Ted had set-up mist nets close to the river’s edge with the hope of catching small songbirds. Within an hour, four Black-capped Chickadees and one American Goldfinch had flown into the nets. The birds were very gently removed from the nets, placed in cloth bags and brought back to the Nature Canada tent where they could be weighed and banded.
After a bird has been inspected, it’s released where it was caught. I had the pleasure of releasing a bird under Ted’s guidance. Ted showed me a ‘banders’ grip’, then placed a Black-capped Chickadee in my hand. I slowly uncurled my fingers, opening my palm to the sky. But the little guy wouldn’t let go! It clung on to my index finger, hanging upside down even as I fully extended my fingers outwards. Then in a flash, it was gone. It was a very cool experience!
What should you do if you find a banded bird?
Bird banders occasionally capture birds banded by another bander. Non-banders can also come across banded birds, but this often happens under unfortunate circumstances. As a non-bander, you’re likely to find a banded bird that has died from striking a window (one of the most common human-causes of death in songbirds), a vehicle, or one that has been killed by a cat. If you find a banded bird, you can report your finding by phone, on the web or via mail.
Here are three ways you can submit your findings:
Phone :1-800-327-BAND (2263)
Mail: Write down some basic facts, put the band in an envelope, and send it to “AVISE BIRD BAND, WASHINGTON DC, USA.” The most important facts to report are the number on the band – and it is a long one, make sure you report it accurately – the date and location where you found it; the apparent cause of death, if you found a dead bird; your contact information. Don’t worry about trying to identify the bird, as the band contains that information. The banding office will send you a certificate of appreciation in return for your effort, letting you know what type of bird it was, and where and when it was banded. This information goes into a database that is shared between Canada and the USA and is accessible to the public and scientists.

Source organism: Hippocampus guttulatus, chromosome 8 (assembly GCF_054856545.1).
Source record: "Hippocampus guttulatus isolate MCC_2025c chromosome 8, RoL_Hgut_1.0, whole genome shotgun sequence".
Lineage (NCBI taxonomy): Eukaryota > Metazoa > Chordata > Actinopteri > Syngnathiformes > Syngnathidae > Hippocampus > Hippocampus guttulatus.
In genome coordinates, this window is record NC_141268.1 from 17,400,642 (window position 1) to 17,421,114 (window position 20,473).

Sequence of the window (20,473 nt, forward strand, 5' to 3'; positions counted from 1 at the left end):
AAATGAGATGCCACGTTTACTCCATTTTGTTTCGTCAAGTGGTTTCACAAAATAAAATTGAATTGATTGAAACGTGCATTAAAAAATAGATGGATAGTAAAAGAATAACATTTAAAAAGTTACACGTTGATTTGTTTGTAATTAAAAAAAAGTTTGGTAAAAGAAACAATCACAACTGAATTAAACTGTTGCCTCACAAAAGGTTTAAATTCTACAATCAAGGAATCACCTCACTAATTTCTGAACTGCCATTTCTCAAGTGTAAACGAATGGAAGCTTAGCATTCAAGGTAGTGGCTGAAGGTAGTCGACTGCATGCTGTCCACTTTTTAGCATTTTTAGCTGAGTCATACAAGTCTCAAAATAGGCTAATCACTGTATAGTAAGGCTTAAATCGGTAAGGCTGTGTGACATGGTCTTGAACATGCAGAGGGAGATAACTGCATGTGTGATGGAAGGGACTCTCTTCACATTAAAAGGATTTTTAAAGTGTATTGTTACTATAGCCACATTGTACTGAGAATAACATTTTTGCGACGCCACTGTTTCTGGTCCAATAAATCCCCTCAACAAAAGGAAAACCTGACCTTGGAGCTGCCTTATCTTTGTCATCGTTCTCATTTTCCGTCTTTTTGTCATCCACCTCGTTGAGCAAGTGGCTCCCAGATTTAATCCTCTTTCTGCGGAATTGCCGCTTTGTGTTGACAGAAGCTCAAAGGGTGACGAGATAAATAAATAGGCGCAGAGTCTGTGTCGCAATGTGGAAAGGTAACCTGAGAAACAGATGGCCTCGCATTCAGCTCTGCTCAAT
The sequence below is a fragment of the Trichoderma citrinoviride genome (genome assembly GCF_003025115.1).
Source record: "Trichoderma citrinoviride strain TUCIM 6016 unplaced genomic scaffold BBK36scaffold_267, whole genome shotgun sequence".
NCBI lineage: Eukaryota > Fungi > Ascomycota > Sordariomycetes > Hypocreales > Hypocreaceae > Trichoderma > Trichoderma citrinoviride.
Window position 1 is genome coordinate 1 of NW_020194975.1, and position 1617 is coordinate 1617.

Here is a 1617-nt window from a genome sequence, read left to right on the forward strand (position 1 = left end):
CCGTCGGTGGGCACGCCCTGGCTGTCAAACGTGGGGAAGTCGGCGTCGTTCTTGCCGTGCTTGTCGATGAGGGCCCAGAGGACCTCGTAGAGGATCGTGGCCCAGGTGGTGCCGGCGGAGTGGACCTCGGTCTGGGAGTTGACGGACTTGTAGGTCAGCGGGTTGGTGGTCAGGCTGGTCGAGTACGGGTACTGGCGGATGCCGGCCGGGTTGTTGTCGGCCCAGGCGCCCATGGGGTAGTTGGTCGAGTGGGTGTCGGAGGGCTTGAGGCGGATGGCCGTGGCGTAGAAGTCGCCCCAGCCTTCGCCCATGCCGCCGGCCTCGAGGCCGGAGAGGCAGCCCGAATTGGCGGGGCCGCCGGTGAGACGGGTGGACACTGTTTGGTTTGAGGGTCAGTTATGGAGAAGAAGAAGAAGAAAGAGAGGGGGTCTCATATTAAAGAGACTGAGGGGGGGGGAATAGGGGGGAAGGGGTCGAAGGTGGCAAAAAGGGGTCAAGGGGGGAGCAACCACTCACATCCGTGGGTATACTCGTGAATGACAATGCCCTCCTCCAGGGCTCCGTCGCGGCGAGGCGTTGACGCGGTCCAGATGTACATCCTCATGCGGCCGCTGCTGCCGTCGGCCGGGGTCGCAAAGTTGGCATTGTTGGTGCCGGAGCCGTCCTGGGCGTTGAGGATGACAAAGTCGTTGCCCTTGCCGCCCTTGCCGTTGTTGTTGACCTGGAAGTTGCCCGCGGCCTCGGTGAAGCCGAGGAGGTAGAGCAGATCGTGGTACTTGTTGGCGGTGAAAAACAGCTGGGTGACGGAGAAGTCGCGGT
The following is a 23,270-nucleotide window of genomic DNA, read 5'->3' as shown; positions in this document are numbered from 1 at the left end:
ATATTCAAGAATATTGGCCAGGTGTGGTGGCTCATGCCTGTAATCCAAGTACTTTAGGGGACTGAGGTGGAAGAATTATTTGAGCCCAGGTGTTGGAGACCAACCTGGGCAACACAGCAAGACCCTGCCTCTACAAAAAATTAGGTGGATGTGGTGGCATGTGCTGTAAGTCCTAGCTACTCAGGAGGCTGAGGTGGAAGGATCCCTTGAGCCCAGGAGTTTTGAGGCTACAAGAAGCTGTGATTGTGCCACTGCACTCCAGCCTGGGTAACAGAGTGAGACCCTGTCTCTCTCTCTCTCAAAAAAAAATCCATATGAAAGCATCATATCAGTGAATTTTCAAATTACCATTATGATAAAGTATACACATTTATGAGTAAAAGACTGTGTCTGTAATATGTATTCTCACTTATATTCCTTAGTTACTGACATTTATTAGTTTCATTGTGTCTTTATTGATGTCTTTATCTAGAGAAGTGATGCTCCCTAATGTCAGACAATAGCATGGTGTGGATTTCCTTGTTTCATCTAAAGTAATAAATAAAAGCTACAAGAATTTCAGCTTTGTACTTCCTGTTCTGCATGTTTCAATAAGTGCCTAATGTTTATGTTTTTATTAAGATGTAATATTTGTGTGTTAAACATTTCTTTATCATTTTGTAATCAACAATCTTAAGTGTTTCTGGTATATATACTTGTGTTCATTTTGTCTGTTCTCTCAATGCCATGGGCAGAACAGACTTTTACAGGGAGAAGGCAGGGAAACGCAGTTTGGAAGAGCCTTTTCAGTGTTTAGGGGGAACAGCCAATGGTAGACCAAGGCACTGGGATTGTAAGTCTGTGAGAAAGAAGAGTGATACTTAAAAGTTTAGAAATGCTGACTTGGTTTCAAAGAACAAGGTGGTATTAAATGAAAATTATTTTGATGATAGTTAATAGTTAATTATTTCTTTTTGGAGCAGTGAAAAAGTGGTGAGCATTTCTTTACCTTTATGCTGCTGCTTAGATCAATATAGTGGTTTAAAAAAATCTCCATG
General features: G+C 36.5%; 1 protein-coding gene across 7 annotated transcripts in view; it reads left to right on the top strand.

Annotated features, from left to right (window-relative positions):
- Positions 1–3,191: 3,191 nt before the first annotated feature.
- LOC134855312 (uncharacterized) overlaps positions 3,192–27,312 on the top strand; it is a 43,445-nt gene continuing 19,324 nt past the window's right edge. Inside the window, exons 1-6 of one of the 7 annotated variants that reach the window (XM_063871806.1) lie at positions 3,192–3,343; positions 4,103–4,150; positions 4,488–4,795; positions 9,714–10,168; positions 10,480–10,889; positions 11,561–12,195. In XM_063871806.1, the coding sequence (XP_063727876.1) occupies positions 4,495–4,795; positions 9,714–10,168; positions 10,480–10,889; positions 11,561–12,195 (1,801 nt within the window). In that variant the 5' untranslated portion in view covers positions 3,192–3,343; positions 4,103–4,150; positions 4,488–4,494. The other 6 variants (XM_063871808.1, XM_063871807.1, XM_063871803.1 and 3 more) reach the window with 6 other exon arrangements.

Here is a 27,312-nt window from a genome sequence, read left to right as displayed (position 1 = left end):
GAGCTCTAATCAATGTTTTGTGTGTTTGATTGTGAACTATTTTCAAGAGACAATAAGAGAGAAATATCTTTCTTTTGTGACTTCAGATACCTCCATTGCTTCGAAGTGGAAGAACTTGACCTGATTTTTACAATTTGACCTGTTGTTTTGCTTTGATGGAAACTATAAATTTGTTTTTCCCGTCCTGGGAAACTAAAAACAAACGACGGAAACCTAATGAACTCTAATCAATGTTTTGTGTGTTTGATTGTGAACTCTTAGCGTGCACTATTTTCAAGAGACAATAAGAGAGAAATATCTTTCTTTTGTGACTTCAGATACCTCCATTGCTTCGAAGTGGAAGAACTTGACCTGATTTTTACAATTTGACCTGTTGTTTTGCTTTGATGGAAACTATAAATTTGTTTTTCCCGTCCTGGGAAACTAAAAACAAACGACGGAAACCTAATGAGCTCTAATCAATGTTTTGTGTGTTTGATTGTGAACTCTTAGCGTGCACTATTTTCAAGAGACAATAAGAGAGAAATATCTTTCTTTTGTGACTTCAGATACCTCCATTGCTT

The Lac Deschênes Naturehood Tour was coordinated by Nature Canada, the Ottawa Field-Naturalists’ Club and the Club des Ornithologues de l’Outaouais. It used the same concept as a studio or winery tour to better acquaint local citizens with the globally significant Lac Deschênes Important Bird Area (IBA) that’s found right in the heart of the National Capital Region.
Birding experts from both naturalist clubs and Nature Canada were stationed at each tour stop to help visitors explore the natural wonders of one of this region’s best areas for birding.
The event was part of a larger project, My Naturehood, which focuses on celebrating birds, raising public awareness about birds and other wildlife, and protecting significant habitats in Lac Deschênes Important Bird Area.
Visitors to the Houle Street Boat Launch site included a junior birder (who was eager to discuss the State of Canada’s Birds with Ted), local nature-enthusiasts, birders from the Ottawa Field-Naturalists’ Club and the Outaouais Birding Club and a Chinese environmental lawyer who was visiting the city of Ottawa.
Over at Bate Island, another stop on the Lac Deschênes Naturehood Tour, visitors were treated to the sighting of a rare bird for this area – a Cave Swallow.
It’s possible that this sighting could be linked to Hurricane Sandy fall-out from the flocks of Cave Swallows that have been noted moving up the Atlantic seaboard in the fall. Perhaps this particular Cave Swallow was pushed inland by Hurricane Sandy. The National Audubon Society’s description for the species explains that “Birdwatchers have increasingly noted late fall incursions northward along the Atlantic seacoast as far north as Nova Scotia and inland along Lake Champlain.”
We were lucky to spot such a rare sighting!
We’d like to extend a big thank-you to the volunteers from both the Ottawa Field-Naturalists’ Club and the Outaouais Birding Club for supporting the Naturehood Tour and to the funders of My Naturehood.
Ted Cheskey holds a Black-capped Chickadee
Ted holds a Black-capped Chickadee that has just been banded.
Close-up of a bird band.
I’m ready to release a Black-capped Chickadee
Ted explains the banding process to Naturehood Tour participants.
Cave swallow by nebirdsplus via Flickr